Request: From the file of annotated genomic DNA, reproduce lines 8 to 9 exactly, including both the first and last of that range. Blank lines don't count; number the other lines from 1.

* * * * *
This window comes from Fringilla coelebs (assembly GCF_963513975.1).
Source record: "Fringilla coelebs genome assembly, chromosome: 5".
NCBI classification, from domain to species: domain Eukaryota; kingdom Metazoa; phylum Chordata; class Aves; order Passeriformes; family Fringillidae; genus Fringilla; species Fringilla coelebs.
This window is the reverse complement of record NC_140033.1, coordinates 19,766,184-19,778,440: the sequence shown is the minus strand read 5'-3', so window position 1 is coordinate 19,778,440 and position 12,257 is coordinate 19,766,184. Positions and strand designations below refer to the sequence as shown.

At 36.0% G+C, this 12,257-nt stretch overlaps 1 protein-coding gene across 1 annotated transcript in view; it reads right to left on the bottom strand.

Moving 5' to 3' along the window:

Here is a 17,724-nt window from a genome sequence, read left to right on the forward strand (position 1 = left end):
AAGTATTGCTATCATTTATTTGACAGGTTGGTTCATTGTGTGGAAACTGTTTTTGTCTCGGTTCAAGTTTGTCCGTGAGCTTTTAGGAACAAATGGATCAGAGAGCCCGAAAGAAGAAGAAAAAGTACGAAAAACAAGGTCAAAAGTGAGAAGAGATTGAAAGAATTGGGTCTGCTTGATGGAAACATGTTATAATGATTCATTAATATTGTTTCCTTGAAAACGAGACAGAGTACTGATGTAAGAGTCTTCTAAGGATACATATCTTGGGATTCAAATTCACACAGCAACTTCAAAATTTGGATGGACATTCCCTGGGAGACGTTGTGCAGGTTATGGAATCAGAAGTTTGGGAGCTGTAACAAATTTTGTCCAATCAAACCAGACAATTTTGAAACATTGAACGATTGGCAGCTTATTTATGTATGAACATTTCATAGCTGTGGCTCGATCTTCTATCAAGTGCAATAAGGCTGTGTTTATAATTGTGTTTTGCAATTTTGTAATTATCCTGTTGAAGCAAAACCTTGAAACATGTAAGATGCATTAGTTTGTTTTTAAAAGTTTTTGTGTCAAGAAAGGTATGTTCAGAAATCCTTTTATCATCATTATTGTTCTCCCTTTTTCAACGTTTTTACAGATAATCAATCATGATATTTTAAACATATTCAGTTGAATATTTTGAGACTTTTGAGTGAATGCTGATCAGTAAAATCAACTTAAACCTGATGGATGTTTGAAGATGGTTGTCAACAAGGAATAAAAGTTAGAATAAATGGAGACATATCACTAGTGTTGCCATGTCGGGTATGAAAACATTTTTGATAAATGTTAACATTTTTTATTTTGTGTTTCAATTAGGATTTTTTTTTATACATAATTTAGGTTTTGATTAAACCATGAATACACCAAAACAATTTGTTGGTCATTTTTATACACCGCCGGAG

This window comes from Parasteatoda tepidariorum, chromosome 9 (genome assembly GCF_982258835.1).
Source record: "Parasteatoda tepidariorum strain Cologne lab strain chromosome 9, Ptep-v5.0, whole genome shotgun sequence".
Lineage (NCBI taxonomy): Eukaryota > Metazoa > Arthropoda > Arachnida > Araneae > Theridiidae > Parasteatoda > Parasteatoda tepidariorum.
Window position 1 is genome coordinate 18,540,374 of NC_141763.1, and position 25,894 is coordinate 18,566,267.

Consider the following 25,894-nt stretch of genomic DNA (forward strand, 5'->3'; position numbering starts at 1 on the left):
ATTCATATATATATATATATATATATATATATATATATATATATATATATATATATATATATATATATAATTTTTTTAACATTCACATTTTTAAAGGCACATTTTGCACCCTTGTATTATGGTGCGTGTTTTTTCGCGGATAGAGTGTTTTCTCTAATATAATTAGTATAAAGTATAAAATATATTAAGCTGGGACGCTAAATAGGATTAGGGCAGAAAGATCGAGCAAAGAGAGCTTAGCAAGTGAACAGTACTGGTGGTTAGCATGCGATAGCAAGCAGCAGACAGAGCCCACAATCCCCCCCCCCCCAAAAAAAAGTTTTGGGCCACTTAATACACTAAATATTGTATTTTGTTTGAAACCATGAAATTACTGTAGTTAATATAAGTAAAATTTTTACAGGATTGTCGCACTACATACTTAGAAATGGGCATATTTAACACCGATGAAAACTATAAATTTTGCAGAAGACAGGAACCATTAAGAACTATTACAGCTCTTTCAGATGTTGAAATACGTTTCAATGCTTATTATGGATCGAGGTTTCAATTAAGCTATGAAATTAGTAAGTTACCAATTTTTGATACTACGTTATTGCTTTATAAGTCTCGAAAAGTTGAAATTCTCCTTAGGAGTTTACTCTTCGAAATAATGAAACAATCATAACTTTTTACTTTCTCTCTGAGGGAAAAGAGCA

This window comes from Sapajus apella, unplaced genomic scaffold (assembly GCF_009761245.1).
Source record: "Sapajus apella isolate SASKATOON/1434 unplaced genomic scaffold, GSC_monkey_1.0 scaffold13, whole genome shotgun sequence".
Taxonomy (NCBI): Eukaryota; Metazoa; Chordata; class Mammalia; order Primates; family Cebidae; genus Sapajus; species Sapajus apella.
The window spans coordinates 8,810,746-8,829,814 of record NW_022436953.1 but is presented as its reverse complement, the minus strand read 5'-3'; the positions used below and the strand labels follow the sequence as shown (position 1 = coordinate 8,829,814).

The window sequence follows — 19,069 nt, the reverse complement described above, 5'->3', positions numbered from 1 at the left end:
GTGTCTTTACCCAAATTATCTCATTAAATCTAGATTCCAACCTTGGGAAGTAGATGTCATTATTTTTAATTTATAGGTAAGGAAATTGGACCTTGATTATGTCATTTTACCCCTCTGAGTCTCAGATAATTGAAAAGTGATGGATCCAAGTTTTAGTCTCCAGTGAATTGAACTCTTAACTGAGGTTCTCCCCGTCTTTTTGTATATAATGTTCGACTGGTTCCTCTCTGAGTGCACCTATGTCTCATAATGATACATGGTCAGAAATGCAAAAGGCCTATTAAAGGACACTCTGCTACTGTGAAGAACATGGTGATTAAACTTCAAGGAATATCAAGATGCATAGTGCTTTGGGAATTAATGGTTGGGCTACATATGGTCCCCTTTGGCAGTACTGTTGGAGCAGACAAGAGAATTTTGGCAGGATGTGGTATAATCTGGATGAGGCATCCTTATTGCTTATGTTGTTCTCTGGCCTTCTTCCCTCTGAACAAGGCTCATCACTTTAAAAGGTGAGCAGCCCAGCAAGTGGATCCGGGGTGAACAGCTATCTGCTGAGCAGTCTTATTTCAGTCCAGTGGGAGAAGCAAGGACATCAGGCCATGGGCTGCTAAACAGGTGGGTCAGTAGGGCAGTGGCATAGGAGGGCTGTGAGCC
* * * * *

AAGTATTGCTATCATTTATTTGACAGGTTGGTTCATTGTGTGGAAACTGTTTTTGTCTCGGTTCAAGTTTGTCCGTGAGCTTTTAGGAACAAATGGATCAGAGAGCCCGAAAGAAGAAGAAAAAGTACGAAAAACAAGGTCAAAAGTGAGAAGAGATTGAAAGAATTGGGTCTGCTTGATGGAAACATGTTATAATGATTCATTAATATTGTTTCCTTGAAAACGAGACAGAGTACTGATGTAAGAGTCTTCTAAGGATACATATCTTGGGATTCAAATTCACACAGCAACTTCAAAATTTGGATGGACATTCCCTGGGAGACGTTGTGCAGGTTATGGAATCAGAAGTTTGGGAGCTGTAACAAATTTTGTCCAATCAAACCAGACAATTTTGAAACATTGAACGATTGGCAGCTTATTTATGTATGAACATTTCATAGCTGTGGCTCGATCTTCTATCAAGTGCAATAAGGCTGTGTTTATAATTGTGTTTTGCAATTTTGTAATTATCCTGTTGAAGCAAAACCTTGAAACATGTAAGATGCATTAGTTTGTTTTTAAAAGTTTTTGTGTCAAGAAAGGTATGTTCAGAAATCCTTTTATCATCATTATTGTTCTCCCTTTTTCAACGTTTTTACAGATAATCAATCATGATATTTTAAACATATTCAGTTGAATATTTTGAGACTTTTGAGTGAATGCTGATCAGTAAAATCAACTTAAACCTGATGGATGTTTGAAGATGGTTGTCAACAAGGAATAAAAGTTAGAATAAATGGAGACATATCACTAGTGTTGCCATGTCGGGTATGAAAACATTTTTGATAAATGTTAACATTTTTTATTTTGTGTTTCAATTAGGATTTTTTTTTATACATAATTTAGGTTTTGATTAAACCATGAATACACCAAAACAATTTGTTGGTCATTTTTATACACCGCCGGAG

This window comes from Parasteatoda tepidariorum, chromosome 9 (genome assembly GCF_982258835.1).